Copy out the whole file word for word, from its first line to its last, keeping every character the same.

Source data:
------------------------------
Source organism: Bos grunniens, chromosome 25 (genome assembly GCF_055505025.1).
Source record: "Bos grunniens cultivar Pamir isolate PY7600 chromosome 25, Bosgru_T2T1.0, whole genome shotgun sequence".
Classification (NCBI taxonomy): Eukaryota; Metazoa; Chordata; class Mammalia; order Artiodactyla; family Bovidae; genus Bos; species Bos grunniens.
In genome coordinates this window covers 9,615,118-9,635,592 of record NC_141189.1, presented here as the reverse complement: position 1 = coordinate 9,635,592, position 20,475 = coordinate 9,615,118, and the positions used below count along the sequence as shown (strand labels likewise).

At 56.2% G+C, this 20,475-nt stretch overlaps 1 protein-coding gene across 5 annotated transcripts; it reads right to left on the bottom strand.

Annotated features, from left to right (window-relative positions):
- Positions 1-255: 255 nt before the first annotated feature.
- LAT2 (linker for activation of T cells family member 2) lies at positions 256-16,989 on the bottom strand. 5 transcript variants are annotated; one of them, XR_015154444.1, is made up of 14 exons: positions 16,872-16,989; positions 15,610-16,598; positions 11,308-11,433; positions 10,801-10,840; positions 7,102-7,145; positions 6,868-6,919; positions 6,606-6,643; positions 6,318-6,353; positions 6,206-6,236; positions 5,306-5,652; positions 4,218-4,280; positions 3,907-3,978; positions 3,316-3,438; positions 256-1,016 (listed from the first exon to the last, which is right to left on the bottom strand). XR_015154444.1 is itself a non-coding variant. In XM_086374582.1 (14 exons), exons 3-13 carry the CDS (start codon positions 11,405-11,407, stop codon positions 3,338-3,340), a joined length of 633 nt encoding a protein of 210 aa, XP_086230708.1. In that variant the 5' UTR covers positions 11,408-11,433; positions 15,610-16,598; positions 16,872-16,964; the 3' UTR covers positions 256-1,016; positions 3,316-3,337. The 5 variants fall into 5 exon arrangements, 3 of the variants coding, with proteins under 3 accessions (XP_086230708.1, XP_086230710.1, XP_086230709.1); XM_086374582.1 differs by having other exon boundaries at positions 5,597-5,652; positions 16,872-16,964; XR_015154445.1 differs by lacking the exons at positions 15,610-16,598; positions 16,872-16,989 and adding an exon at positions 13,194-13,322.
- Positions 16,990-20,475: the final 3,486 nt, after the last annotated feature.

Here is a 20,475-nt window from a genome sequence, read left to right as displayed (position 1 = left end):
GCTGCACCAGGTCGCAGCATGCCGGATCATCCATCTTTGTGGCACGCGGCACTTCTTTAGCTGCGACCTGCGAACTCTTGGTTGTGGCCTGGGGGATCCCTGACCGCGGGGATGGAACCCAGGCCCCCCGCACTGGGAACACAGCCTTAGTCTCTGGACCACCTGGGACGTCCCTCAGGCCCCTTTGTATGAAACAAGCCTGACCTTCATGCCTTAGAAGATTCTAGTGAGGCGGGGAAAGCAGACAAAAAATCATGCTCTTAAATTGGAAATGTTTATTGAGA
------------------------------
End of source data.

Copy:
Source organism: Bos grunniens, chromosome 25 (genome assembly GCF_055505025.1).
Source record: "Bos grunniens cultivar Pamir isolate PY7600 chromosome 25, Bosgru_T2T1.0, whole genome shotgun sequence".
Classification (NCBI taxonomy): Eukaryota; Metazoa; Chordata; class Mammalia; order Artiodactyla; family Bovidae; genus Bos; species Bos grunniens.
In genome coordinates this window covers 9,615,118-9,635,592 of record NC_141189.1, presented here as the reverse complement: position 1 = coordinate 9,635,592, position 20,475 = coordinate 9,615,118, and the positions used below count along the sequence as shown (strand labels likewise).

At 56.2% G+C, this 20,475-nt stretch overlaps 1 protein-coding gene across 5 annotated transcripts; it reads right to left on the bottom strand.

Annotated features, from left to right (window-relative positions):
- Positions 1-255: 255 nt before the first annotated feature.
- LAT2 (linker for activation of T cells family member 2) lies at positions 256-16,989 on the bottom strand. 5 transcript variants are annotated; one of them, XR_015154444.1, is made up of 14 exons: positions 16,872-16,989; positions 15,610-16,598; positions 11,308-11,433; positions 10,801-10,840; positions 7,102-7,145; positions 6,868-6,919; positions 6,606-6,643; positions 6,318-6,353; positions 6,206-6,236; positions 5,306-5,652; positions 4,218-4,280; positions 3,907-3,978; positions 3,316-3,438; positions 256-1,016 (listed from the first exon to the last, which is right to left on the bottom strand). XR_015154444.1 is itself a non-coding variant. In XM_086374582.1 (14 exons), exons 3-13 carry the CDS (start codon positions 11,405-11,407, stop codon positions 3,338-3,340), a joined length of 633 nt encoding a protein of 210 aa, XP_086230708.1. In that variant the 5' UTR covers positions 11,408-11,433; positions 15,610-16,598; positions 16,872-16,964; the 3' UTR covers positions 256-1,016; positions 3,316-3,337. The 5 variants fall into 5 exon arrangements, 3 of the variants coding, with proteins under 3 accessions (XP_086230708.1, XP_086230710.1, XP_086230709.1); XM_086374582.1 differs by having other exon boundaries at positions 5,597-5,652; positions 16,872-16,964; XR_015154445.1 differs by lacking the exons at positions 15,610-16,598; positions 16,872-16,989 and adding an exon at positions 13,194-13,322.
- Positions 16,990-20,475: the final 3,486 nt, after the last annotated feature.

Here is a 20,475-nt window from a genome sequence, read left to right as displayed (position 1 = left end):
GCTGCACCAGGTCGCAGCATGCCGGATCATCCATCTTTGTGGCACGCGGCACTTCTTTAGCTGCGACCTGCGAACTCTTGGTTGTGGCCTGGGGGATCCCTGACCGCGGGGATGGAACCCAGGCCCCCCGCACTGGGAACACAGCCTTAGTCTCTGGACCACCTGGGACGTCCCTCAGGCCCCTTTGTATGAAACAAGCCTGACCTTCATGCCTTAGAAGATTCTAGTGAGGCGGGGAAAGCAGACAAAAAATCATGCTCTTAAATTGGAAATGTTTATTGAGA